Dr. Frank Mitloehner Speaks at 30th UNECE Seminar on Meat
Reveals Power of Methane in Fight Against Climate Change
Frank Mitloehner, a UC Davis professor and air quality specialist in cooperative extension in the Department of Animal Science at University of California, Davis, and founder/director of the CLEAR Center, was a featured speaker at the United Nations Economic Commission for Europe Seminar on Sustainable Meat and Livestock Production. The seminar was held in Geneva, Switzerland, Sept. 29, 2022.
His message to the international audience was a positive one, based on his scientific research and his work with the California dairy industry, the largest in the United States. According to Mitloehner, the sector can achieve climate neutrality in just five years, provided it stays on its current path.
“By 2027, the California dairy system will be at a point where it doesn’t add warming anymore.” — Dr. Mitloehner.
Furthermore, once it reaches that milestone, it can begin to have a cooling effect on the atmosphere, perhaps even offsetting the carbon footprint of transportation and other carbon-intensive sectors.
The key to it all is methane, the very compound that oftentimes gives animal agriculture a black eye. Though Mitloehner doesn’t deny its potency as a greenhouse gas, he – and researchers at University of Oxford – contend we have long misunderstood how it behaves in the atmosphere.
“Methane is not just 28 times more potent than CO2. There is more nuance than that," he said.
The fact is, methane is produced, and it is also destroyed at nearly the same rate. Unlike carbon dioxide, which stockpiles in the atmosphere, methane flows through.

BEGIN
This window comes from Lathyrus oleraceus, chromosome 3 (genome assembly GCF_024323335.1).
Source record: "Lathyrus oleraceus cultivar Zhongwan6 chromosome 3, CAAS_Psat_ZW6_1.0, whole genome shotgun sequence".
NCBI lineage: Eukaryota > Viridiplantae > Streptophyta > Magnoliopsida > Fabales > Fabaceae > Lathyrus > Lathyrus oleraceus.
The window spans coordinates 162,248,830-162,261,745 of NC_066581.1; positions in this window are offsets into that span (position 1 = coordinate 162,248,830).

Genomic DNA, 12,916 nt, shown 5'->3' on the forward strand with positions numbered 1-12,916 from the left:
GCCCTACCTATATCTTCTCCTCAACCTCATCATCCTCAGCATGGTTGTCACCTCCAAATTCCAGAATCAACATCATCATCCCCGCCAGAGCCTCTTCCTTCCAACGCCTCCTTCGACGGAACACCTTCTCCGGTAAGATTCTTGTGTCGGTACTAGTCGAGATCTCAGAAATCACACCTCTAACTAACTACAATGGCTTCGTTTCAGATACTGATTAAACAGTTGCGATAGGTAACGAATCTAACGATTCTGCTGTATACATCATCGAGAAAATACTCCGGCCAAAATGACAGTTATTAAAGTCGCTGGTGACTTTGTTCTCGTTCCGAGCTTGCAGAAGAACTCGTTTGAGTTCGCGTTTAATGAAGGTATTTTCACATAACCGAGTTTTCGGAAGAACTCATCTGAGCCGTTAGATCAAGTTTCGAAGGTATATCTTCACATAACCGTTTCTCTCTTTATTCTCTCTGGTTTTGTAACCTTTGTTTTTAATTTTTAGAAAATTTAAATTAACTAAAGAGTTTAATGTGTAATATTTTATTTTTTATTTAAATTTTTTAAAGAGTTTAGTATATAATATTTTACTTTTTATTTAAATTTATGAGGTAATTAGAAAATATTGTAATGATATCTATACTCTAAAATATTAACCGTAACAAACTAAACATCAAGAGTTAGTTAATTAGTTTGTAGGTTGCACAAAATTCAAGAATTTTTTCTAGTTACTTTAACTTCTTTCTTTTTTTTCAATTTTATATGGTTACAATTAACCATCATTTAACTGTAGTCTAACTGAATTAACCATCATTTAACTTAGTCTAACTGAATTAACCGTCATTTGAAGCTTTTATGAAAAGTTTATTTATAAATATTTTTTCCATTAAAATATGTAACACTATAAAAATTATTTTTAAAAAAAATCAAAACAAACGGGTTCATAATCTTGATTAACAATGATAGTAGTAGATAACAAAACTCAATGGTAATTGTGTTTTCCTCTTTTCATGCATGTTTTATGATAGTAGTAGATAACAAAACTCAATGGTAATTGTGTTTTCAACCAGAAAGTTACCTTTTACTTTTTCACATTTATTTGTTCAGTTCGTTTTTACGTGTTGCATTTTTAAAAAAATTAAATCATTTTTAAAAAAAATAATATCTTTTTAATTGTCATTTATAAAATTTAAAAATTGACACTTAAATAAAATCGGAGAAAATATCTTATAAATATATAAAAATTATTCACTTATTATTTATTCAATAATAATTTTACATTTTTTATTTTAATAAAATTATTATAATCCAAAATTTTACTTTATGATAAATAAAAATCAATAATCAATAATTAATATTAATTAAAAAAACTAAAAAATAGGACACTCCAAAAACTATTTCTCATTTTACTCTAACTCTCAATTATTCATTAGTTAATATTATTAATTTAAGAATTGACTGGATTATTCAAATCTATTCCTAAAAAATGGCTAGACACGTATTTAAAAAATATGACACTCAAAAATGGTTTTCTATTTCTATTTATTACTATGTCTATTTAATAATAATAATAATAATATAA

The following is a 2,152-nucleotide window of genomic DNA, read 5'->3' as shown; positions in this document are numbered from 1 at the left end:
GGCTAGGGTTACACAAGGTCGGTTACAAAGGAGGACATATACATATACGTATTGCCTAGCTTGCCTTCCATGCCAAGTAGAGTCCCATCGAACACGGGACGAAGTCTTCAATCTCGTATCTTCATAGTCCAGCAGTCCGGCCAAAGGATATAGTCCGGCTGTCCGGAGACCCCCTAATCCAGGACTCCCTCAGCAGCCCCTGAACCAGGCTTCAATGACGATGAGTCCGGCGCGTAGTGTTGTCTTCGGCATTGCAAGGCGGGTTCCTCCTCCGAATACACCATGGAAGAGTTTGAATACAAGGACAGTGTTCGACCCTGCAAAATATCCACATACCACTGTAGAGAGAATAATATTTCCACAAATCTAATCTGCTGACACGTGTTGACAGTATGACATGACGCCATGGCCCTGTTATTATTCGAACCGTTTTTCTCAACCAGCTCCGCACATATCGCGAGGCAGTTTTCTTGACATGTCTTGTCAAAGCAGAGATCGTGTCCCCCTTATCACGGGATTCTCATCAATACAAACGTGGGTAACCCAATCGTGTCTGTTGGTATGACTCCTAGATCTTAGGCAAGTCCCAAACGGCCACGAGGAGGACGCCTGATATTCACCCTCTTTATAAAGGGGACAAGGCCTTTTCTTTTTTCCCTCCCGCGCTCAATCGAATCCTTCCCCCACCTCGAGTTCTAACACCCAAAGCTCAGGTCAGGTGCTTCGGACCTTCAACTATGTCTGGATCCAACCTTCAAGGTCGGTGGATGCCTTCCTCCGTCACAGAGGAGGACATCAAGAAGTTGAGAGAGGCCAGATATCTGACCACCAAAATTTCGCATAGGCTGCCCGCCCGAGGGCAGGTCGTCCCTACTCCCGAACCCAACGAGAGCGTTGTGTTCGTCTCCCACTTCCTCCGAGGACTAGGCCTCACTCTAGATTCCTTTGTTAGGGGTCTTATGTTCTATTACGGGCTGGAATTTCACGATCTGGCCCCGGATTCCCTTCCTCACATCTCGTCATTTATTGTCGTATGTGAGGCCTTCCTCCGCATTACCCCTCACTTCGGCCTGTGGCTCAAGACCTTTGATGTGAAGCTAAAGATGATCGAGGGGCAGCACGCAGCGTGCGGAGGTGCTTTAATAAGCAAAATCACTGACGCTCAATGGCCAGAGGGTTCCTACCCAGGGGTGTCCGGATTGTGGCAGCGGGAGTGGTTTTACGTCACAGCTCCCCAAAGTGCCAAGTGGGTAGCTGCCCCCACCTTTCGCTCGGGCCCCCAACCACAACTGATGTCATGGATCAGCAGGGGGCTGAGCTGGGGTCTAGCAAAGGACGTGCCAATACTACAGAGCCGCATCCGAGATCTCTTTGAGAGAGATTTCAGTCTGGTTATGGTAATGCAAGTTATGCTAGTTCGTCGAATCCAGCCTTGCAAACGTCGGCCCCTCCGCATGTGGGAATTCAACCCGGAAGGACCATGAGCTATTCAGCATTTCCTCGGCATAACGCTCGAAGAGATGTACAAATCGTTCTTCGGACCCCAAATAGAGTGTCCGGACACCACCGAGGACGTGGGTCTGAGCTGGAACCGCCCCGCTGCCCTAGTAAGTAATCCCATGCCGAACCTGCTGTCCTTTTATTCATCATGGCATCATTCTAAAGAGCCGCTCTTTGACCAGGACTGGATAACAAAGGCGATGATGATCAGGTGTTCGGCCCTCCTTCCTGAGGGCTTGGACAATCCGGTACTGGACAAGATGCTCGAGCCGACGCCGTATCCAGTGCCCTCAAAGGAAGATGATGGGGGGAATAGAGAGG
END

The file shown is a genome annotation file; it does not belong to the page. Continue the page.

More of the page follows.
“As long as methane is produced from constant sources, the production and destruction of this gas is almost equal,” he said.
In the fight against climate change, Mitloehner tipped his hat to California’s legislature. Not only has the state set ambitious emission-reduction goals, it is using a system of incentives and rewards to help ensure they are met.
For example, there is government money for manure digesters – covered lagoons that keep methane from escaping into the atmosphere, which has the added benefit of allowing it to be pumped out and used as a renewable fuel source for other sectors. Feed additives are also showing promising results in the quest to reduce enteric emissions, Mitloehner said.
This year’s gathering marks the 30th time the organization has gathered global experts to discuss meat production, with the focus of late on sustainability issues.
“In the face of climate change and growing populations, the sustainability of food systems is central to the achievement of the 2030 Agenda for sustainable development and the Sustainable Development Goals (SDGs),” stated the UNECE. “To realize the SDGs, the global food system needs to become more productive, inclusive, environmentally sustainable, and resilient, so that it can deliver healthy and nutritious diets for all.”
Watch the full seminar: